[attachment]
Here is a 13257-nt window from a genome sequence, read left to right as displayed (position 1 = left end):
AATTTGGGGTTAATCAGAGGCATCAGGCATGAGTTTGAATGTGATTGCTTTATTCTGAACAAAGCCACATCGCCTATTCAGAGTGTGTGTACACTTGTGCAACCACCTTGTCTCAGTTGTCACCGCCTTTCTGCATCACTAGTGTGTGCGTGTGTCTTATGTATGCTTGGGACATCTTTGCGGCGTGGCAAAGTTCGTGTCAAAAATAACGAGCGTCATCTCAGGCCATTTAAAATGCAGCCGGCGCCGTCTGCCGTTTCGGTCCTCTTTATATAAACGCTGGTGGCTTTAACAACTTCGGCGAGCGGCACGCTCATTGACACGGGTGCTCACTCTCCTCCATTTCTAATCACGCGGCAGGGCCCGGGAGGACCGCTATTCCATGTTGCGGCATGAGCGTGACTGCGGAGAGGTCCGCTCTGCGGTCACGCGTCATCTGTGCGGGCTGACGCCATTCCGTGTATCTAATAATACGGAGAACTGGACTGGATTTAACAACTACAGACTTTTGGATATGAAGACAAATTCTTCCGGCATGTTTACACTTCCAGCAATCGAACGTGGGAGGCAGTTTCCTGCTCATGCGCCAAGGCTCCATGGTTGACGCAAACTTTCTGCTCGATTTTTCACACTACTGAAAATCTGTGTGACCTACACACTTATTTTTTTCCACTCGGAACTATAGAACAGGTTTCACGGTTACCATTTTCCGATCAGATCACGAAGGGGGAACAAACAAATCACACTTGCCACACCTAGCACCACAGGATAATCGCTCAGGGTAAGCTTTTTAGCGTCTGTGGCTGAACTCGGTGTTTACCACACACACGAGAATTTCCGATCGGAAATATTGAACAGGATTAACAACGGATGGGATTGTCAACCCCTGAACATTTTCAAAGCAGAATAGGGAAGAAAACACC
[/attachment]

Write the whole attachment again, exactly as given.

Here is a 13257-nt window from a genome sequence, read left to right as displayed (position 1 = left end):
AATTTGGGGTTAATCAGAGGCATCAGGCATGAGTTTGAATGTGATTGCTTTATTCTGAACAAAGCCACATCGCCTATTCAGAGTGTGTGTACACTTGTGCAACCACCTTGTCTCAGTTGTCACCGCCTTTCTGCATCACTAGTGTGTGCGTGTGTCTTATGTATGCTTGGGACATCTTTGCGGCGTGGCAAAGTTCGTGTCAAAAATAACGAGCGTCATCTCAGGCCATTTAAAATGCAGCCGGCGCCGTCTGCCGTTTCGGTCCTCTTTATATAAACGCTGGTGGCTTTAACAACTTCGGCGAGCGGCACGCTCATTGACACGGGTGCTCACTCTCCTCCATTTCTAATCACGCGGCAGGGCCCGGGAGGACCGCTATTCCATGTTGCGGCATGAGCGTGACTGCGGAGAGGTCCGCTCTGCGGTCACGCGTCATCTGTGCGGGCTGACGCCATTCCGTGTATCTAATAATACGGAGAACTGGACTGGATTTAACAACTACAGACTTTTGGATATGAAGACAAATTCTTCCGGCATGTTTACACTTCCAGCAATCGAACGTGGGAGGCAGTTTCCTGCTCATGCGCCAAGGCTCCATGGTTGACGCAAACTTTCTGCTCGATTTTTCACACTACTGAAAATCTGTGTGACCTACACACTTATTTTTTTCCACTCGGAACTATAGAACAGGTTTCACGGTTACCATTTTCCGATCAGATCACGAAGGGGGAACAAACAAATCACACTTGCCACACCTAGCACCACAGGATAATCGCTCAGGGTAAGCTTTTTAGCGTCTGTGGCTGAACTCGGTGTTTACCACACACACGAGAATTTCCGATCGGAAATATTGAACAGGATTAACAACGGATGGGATTGTCAACCCCTGAACATTTTCAAAGCAGAATAGGGAAGAAAACACC